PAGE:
Thu, Oct 11, 2018 - Page 4 News List

Minicars attract huge following among elderly in Japan

Reuters, TOKYO

“It’s true that our biggest markets are drivers in rural areas, women and elderly people,” Daihatsu spokesman Kazuki Inoue said. “Our minitrucks are widely used on farms, and farming communities are graying rapidly at the moment, so we wanted to market advanced safety systems on this model.”

Takaishi said that using sensors to track a vehicle’s surroundings and assess whether drivers have depressed the wrong pedal is among the features that can offset common challenges for older drivers, including reduced alertness and reaction time.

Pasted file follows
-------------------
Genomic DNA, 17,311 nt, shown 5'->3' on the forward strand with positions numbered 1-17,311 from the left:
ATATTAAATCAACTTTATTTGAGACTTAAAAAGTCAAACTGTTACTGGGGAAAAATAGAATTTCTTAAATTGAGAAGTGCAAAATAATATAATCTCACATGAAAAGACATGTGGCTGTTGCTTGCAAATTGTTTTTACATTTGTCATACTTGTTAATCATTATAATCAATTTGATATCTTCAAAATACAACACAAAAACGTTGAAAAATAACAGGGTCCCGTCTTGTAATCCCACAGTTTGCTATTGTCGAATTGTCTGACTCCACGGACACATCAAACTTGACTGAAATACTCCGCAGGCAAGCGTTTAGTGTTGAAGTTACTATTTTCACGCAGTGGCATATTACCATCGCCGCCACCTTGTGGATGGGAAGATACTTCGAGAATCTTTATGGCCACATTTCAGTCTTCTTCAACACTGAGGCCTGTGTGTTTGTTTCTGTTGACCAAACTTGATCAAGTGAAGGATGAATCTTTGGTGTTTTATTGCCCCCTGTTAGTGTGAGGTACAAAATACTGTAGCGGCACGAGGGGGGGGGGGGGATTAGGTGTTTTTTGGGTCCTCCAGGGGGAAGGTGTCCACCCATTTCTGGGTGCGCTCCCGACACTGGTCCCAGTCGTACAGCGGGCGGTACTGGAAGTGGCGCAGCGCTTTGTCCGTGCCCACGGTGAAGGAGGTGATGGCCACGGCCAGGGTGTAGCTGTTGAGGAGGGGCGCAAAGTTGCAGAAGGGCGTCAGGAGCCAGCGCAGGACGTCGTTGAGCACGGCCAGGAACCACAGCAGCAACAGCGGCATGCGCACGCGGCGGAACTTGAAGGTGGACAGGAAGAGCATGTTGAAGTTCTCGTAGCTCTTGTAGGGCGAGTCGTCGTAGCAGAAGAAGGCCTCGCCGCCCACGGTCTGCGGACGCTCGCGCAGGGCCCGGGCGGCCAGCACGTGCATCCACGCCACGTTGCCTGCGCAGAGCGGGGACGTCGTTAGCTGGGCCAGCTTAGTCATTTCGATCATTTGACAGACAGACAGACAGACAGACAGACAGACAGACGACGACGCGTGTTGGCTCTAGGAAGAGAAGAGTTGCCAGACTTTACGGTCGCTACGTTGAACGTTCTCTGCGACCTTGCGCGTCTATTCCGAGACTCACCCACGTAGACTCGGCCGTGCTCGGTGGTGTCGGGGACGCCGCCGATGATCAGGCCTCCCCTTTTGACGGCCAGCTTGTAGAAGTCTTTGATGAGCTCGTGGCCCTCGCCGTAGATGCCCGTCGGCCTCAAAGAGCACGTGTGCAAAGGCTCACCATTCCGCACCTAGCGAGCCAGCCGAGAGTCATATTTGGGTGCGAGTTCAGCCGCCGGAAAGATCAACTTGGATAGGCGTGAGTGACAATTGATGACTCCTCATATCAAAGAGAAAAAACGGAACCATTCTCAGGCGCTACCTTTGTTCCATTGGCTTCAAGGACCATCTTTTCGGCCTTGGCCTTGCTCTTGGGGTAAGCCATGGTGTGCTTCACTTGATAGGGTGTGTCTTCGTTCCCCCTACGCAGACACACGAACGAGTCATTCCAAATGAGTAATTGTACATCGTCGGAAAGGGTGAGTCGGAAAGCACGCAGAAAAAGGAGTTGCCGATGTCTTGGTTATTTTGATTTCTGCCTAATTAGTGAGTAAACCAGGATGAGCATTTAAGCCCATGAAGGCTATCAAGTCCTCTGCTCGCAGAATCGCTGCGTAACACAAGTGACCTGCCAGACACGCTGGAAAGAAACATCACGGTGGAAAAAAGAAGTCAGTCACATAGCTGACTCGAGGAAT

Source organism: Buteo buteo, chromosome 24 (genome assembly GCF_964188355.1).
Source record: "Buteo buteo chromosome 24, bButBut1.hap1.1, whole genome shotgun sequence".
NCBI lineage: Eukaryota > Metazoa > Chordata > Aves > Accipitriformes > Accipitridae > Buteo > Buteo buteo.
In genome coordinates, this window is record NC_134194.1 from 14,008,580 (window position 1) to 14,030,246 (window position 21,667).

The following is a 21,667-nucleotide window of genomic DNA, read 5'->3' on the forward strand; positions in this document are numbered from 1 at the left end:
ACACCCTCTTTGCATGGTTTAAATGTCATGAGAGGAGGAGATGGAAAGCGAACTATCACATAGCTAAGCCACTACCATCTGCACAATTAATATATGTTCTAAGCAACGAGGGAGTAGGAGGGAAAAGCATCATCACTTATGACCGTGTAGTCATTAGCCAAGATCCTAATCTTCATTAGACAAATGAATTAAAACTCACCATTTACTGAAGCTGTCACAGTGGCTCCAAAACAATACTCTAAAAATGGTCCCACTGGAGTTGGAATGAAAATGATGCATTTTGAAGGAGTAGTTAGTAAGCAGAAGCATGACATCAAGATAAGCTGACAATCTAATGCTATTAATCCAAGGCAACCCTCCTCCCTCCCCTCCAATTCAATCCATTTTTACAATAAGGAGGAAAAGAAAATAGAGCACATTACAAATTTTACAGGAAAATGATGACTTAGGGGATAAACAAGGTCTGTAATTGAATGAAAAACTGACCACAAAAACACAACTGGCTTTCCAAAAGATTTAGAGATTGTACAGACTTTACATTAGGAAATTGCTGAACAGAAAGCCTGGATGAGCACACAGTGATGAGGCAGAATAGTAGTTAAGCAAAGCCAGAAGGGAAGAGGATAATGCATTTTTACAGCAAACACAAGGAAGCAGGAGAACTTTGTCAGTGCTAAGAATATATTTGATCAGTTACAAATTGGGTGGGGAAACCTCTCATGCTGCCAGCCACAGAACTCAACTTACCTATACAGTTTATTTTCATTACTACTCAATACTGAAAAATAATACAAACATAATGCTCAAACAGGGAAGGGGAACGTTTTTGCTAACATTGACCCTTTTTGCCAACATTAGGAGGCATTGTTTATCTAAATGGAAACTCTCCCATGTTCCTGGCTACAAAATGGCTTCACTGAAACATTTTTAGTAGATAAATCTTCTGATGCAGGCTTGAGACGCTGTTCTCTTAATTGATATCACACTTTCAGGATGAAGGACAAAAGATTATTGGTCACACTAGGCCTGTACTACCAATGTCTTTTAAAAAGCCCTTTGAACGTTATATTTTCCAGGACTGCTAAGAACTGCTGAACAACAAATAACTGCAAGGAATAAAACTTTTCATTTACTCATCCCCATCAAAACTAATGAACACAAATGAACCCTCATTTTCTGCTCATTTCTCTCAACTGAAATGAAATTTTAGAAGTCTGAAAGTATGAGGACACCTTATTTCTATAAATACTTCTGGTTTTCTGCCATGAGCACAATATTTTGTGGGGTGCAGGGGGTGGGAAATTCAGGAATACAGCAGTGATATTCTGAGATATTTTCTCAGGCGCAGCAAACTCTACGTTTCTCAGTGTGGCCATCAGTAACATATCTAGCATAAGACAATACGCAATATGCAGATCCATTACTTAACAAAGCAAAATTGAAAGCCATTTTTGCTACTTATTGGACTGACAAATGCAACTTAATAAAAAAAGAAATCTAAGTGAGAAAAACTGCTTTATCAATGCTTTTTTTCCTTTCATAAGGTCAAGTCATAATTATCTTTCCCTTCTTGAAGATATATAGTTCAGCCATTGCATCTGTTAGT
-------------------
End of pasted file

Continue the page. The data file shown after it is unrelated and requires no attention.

The automaker is also trying to develop artificial intelligence-driven systems for “coaching.”

Cars could theoretically advise drivers via flashing dashboard icons, sounds and steering wheel vibrations if they are about to drift out of their lane or make a potentially risky maneuver.

“Elderly drivers in particular, they really want to maintain their independence while they’re driving, as it’s a skill they’ve honed over many years,” Takaishi said.

Yorie Miho, a retiree in Kanagawa Prefecture, said kei-car safety had come a long way since he bought his Daihatsu Sonica more than a decade ago.

During a recent demonstration outside the Tortoise showroom, the 80-year-old was shaken when the Daihatsu Tanto he was in automatically slammed on its brakes centimeters away from a makeshift wall.

However, he said afterward the feature would make him feel safer on the road.

“I’m not sure if I’ll live so long that I will need to buy another car ... but this would be nice to have,” Miho said.

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